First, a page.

Another way to look at the cost of quality is on the front-end. By building quality into a process and monitoring the quality throughout the cycle, we are able to detect when process variation can occur. For example, if we know a material has a wide-ranging shift in viscosity that causes issues with quality, we can use process monitoring tools to detect a shift in viscosity. At this point, the process can be re-centered to again make quality components.
4. Purchase Wide Specification Resin
Resin that has more variation in properties is cheaper, but it can be difficult to validate or maintain dimensions with tight tolerance parts. This can increase variability and thus scrap rates, but if we use DECOUPLED MOLDING® techniques along with in-mold sensors, this can be a successful venture.
How many times have you seen this scenario: you are running good production for days, then all of a sudden, you begin seeing flash on parts. To fix the issue, the process technician reduces the fill speed. A few hours later, quality comes to you with short shots. Why all of a sudden were you running good parts then you instantly had flash? The answer is most likely viscosity.
Viscosity can often swing 30% in either direction, making it difficult to make a good part, even with a Decoupled II process. To ensure the same parts are being made every cycle (or at least as often as we can), cavity pressure sensors must be used to control the process and minimize the impacts of viscosity shifts in material.
5. Lower Cycle Time
You can utilize scientific molding and DECOUPLED MOLDING® techniques to optimize clamp/eject movements, fill time, pack time, hold time, and cooling. You’re able to only use what’s needed to make good parts with a smaller buffer.
Properly sized mold temperature control units, or thermolators, will also help lower cycle times. 80% of the molding cycle is spent cooling the part from the melt temperature to an ejection temperature where the part is rigid enough to withstand the forces of ejection and retain dimensional integrity. If we don’t have enough water flow, then the ability to cool the part to the correct temperature is compromised, and the work around is to leave the part in the mold longer, costing more money.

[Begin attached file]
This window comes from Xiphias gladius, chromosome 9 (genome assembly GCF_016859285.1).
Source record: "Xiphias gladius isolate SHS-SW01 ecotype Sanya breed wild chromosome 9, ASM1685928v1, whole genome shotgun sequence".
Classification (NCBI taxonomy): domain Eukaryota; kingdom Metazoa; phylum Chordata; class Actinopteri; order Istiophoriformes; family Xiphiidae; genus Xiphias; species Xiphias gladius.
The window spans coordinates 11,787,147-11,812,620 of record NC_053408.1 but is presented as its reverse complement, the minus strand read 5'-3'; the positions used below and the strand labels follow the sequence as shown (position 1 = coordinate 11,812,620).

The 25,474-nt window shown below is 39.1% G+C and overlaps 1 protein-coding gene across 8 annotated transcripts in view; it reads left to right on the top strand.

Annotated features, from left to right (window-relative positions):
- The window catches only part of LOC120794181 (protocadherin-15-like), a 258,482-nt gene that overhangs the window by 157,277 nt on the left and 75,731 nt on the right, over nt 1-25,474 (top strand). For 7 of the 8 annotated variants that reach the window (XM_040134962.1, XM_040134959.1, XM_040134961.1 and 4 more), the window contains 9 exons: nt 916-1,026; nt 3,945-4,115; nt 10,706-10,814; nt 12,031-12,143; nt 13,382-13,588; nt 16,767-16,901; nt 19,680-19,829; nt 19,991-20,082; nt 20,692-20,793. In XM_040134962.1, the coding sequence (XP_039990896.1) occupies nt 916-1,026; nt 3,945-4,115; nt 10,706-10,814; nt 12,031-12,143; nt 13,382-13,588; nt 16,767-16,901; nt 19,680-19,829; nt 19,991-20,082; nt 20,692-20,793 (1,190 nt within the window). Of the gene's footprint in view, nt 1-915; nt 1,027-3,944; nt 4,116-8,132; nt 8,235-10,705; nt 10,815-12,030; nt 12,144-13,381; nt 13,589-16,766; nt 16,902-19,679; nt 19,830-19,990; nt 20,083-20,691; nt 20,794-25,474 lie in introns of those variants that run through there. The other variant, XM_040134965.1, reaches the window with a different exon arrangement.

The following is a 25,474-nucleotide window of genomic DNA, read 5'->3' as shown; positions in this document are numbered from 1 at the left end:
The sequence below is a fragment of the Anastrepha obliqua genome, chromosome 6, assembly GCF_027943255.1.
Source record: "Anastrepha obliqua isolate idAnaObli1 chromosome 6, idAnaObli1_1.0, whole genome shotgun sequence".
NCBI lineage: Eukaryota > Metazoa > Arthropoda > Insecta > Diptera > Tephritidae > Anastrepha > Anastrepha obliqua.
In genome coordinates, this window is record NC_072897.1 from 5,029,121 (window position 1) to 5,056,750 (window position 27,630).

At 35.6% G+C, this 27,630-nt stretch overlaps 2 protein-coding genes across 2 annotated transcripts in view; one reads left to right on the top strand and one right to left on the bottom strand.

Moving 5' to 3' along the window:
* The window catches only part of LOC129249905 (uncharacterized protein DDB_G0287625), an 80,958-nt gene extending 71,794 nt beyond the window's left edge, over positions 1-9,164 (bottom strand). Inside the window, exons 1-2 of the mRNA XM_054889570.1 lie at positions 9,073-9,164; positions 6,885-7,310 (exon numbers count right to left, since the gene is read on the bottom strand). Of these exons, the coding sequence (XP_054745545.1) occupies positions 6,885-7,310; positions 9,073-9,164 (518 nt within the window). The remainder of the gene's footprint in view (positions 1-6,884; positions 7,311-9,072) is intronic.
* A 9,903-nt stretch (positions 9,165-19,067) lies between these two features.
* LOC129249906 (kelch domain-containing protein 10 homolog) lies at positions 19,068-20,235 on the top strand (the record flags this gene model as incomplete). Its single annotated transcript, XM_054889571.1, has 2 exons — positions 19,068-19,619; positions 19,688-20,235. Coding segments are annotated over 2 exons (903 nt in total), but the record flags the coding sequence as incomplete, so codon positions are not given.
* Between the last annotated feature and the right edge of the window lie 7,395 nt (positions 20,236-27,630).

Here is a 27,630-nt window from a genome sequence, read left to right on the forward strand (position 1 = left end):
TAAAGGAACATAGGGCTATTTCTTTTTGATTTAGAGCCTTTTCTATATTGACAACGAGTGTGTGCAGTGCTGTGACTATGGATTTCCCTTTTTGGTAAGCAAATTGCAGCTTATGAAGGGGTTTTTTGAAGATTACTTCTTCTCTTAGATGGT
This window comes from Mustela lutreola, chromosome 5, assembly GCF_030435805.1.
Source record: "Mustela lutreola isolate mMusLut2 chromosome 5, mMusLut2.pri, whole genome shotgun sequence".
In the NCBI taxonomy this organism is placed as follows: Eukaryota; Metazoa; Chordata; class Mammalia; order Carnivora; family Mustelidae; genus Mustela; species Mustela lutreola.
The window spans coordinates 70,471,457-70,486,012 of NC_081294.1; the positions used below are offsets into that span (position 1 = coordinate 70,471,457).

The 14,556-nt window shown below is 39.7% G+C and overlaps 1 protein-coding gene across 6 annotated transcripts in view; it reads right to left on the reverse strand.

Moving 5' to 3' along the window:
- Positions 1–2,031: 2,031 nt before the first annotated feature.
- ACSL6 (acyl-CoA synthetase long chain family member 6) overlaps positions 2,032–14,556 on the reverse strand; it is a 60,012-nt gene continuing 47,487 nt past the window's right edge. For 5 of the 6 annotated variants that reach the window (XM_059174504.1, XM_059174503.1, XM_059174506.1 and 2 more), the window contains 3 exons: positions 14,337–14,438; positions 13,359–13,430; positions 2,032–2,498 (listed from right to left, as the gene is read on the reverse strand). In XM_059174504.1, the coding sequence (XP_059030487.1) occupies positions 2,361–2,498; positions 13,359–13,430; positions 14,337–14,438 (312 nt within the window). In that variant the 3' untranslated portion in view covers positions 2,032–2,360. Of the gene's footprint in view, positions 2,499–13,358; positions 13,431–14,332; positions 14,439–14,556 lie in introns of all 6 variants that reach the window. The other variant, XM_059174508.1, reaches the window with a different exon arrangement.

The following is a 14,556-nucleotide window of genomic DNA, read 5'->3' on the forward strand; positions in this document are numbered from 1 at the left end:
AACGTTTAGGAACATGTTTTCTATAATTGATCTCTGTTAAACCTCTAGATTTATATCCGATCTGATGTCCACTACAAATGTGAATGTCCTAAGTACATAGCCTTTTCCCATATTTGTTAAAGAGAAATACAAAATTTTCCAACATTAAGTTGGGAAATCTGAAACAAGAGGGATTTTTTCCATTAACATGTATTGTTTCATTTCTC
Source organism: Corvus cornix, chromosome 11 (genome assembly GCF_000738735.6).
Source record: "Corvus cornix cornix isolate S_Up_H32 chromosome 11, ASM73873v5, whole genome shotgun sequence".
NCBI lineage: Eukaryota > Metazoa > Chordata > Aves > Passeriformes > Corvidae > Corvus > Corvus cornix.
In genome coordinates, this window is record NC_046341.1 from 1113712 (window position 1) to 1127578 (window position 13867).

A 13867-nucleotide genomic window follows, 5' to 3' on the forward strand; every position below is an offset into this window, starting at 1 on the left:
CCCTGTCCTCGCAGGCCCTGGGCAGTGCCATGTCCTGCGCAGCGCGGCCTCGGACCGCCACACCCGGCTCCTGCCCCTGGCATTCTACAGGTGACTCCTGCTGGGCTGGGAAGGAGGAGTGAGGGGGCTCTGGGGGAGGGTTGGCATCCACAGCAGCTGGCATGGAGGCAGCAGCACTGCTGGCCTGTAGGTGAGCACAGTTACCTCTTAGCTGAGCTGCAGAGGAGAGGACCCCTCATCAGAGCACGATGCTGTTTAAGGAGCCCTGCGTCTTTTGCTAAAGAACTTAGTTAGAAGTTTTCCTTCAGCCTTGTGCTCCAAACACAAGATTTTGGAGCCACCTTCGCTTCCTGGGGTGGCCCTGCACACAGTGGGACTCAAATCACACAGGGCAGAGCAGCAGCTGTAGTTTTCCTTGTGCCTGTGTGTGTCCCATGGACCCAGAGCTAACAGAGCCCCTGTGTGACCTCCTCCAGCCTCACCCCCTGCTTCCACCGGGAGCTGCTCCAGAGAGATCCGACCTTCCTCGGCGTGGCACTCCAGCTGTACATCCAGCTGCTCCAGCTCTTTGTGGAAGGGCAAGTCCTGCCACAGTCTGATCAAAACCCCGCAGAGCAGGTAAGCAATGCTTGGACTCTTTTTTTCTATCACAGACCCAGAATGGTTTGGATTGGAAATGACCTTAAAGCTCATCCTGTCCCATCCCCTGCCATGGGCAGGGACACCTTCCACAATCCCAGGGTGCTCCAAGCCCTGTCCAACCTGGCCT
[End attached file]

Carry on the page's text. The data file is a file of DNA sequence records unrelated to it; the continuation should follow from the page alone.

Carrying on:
Evaluating the part thickness at the beginning of the project is the first step to determining cycle time. It’s important to question the thickness of the part and how it impacts the cycle time and part performance. Often, we find that the parts have been designed this way because “that’s the way we have always done it.” As you can imagine, this can be very costly. Science and simulation help predict design success, so we no longer need to build and test to get results. Ensuring proper part design is just one example of how you can lower your overall cycle time.
6. Build More Efficient Molds
Simply put, a mold is a pressure vessel and a heat exchanger—there will always be a pressure loss inside the cavity. However in most cases, the lower the pressure loss is from post gate to end of cavity, the less likely we are to have quality issues like warp, voids, sinks, short shots, or dimensional variation.
To make plastic flow we need to heat, but to eject we need to remove some of that heat. To build an effective mold, it’s vital to ensure the water lines are placed in the correct location. We also need to select a metal that transfers heat well but can also withstand the material (specifically material with glass or carbon fiber filler). Lastly, the process must be set up with turbulent water flow to ensure that the mold can reach thermal stability quickly and maintain that stability throughout a long production run.
You can also improve mold efficiency by increasing cavitation. One-cavity molds provide the least amount of variability, however the price to make a single part at a time is extremely high. If you can go to a higher cavitation, you can make more parts in the same amount of time. There are limitations on how many cavities you can have, including quality, mold and machine spacing, and validation requirements.
Another way to improve mold efficiency is to build family molds, which include different part geometries in the same mold. This can be extremely difficult, because the four plastic variables differ within each cavity. With process control software and in-mold sensors, however, you can use valve gates to control each cavity independently.
7. Reduce Mold Transfer Costs
Process development applications ensure you can quickly and easily transfer a mold from one machine to another. Machine-specific setup sheets are automatically generated when the mold is transferred, so you can make good parts from the first shot. Those curves can be used in any machine as long as the machine is capable of providing adequate flow rate, pressures, temperatures, and volumes. Or if simulation is not used, we can generate templates and transfer those to any capable machine.
Save time, energy, and resources by not having to create your own unregulated conversion tools or recreating the process from scratch for each new machine.